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  • Three-dimensional pattering of poly (ethylene Glycol) hydrogels through surface-initiated photopolymerization.

Three-dimensional pattering of poly (ethylene Glycol) hydrogels through surface-initiated photopolymerization.

Tissue engineering. Part C, Methods (2008-05-13)
Georgia Papavasiliou, Preedarat Songprawat, Victor Pérez-Luna, Emily Hammes, Megan Morris, Yu-Chieh Chiu, Eric Brey
ABSTRACT

Photopolymerizable hydrogels have been investigated extensively for biomedical applications, specifically in the area of tissue engineering. While fabrication approaches have shown promise in designing hydrogel scaffolds that guide cell function, the ability to spatially control localization in three-dimensions has been limited. We have developed a method for generating two-dimensional and three-dimensional (3D) patterns within multilayered poly(ethylene glycol) diacrylate (PEG-DA) hydrogels. Covalently attached hydrogel layers are formed using precursor solutions with a 10:1 mole ratio of PEG-DA to PEG-aminoacrylate (Acr-PEG-NH2). Upon illumination of the precursor with visible light (wavelength = 514 nm), a hydrogel layer forms with pendant amine groups induced by the presence of Acr-PEG-NH2 macromer. Pendant amine groups are further functionalized with free carboxyl groups present on the visible light photoinitiator eosin, allowing for the formation of subsequent hydrogel layers. Using noncontact photolithography, the prepolymer solution is polymerized through a photomask, resulting in hydrogel structures with distinct pattern formation in each layer. Unreacted regions immobilized with eosin can be subsequently filled with a different PEG hydrogel. The technique presented shows a great potential for tissue engineering applications, for biosensors, and in the formation of cell and protein patterning for biotechnology.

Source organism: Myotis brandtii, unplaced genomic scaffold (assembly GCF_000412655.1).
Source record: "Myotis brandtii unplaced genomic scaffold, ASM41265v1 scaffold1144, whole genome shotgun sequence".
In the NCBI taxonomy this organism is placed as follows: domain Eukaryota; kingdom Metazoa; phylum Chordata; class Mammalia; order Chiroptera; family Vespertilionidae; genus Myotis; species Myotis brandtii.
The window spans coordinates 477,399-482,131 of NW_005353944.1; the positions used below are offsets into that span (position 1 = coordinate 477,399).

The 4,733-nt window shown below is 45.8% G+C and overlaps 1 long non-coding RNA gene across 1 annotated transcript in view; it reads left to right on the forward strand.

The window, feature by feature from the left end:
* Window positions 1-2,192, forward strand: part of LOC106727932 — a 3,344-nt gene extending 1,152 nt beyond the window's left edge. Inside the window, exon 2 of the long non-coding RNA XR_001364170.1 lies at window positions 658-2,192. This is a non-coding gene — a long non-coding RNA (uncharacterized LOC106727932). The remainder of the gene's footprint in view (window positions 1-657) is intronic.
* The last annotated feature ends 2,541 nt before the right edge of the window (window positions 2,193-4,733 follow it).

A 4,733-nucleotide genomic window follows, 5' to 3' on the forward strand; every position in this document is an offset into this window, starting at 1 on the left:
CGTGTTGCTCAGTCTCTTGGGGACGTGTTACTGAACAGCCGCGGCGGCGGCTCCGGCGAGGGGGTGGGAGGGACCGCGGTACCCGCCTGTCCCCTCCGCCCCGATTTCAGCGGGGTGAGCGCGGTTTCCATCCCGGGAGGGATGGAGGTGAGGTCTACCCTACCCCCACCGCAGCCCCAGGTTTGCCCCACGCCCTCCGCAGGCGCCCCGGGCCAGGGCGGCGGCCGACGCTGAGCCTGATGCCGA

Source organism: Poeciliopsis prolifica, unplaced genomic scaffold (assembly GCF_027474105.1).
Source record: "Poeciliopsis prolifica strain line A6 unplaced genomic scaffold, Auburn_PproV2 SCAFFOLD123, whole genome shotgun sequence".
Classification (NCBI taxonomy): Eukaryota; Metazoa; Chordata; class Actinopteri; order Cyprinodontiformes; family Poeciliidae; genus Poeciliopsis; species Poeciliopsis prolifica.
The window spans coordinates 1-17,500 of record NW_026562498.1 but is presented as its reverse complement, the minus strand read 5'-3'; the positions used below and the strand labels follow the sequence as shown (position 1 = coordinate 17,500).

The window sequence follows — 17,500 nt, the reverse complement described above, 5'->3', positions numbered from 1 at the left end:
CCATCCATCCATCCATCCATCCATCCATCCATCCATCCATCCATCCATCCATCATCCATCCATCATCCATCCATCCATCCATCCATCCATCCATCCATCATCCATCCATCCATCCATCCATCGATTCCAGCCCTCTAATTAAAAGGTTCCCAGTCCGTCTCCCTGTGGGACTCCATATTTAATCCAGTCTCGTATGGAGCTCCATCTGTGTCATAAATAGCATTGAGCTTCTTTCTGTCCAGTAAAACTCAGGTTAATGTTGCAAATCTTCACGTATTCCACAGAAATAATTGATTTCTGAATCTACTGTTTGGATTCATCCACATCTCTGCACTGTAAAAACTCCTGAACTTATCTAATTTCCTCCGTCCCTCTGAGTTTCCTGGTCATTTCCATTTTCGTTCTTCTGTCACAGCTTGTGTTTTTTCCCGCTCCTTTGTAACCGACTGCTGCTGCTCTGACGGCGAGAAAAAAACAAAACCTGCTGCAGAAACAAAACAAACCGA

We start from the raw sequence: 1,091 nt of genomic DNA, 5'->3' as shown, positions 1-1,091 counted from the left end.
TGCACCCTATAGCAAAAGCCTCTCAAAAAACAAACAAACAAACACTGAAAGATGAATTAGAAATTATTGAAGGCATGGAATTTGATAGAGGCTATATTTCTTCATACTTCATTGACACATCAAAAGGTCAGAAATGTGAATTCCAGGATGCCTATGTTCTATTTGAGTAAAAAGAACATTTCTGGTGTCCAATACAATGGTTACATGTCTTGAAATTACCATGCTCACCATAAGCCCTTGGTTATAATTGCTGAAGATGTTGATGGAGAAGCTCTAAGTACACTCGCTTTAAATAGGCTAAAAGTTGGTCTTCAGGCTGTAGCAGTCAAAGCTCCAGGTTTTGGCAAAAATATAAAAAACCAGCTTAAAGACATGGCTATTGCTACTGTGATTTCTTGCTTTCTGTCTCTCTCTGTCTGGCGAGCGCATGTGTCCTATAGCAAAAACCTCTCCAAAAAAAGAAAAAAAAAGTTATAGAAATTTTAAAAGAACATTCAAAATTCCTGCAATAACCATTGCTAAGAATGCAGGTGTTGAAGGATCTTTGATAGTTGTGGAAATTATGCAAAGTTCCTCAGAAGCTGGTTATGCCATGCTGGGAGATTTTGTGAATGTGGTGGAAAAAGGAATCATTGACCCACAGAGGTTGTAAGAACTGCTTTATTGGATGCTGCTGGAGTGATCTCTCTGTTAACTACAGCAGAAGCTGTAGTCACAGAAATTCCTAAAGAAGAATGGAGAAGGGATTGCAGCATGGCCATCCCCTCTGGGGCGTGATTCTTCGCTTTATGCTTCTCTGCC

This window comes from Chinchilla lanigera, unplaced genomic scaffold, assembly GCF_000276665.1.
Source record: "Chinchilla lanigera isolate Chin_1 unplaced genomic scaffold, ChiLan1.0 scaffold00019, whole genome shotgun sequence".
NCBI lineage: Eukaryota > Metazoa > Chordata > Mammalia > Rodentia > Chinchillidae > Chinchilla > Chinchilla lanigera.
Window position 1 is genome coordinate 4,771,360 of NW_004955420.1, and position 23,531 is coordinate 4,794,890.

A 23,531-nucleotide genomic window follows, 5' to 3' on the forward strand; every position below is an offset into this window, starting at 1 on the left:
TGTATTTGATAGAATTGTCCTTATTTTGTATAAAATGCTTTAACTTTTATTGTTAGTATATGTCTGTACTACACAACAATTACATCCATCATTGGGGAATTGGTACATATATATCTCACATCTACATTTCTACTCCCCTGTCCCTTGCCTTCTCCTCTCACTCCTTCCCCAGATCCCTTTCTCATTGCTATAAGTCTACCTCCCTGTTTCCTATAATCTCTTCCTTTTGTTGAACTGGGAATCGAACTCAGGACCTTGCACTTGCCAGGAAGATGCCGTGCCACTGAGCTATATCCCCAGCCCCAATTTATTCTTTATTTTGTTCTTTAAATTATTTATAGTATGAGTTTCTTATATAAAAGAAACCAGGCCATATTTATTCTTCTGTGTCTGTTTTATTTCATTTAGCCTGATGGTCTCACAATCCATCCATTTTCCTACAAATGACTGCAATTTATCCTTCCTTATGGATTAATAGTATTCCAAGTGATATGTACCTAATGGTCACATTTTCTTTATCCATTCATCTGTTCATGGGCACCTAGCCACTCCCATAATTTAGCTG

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MES hemisodium salt, dry powder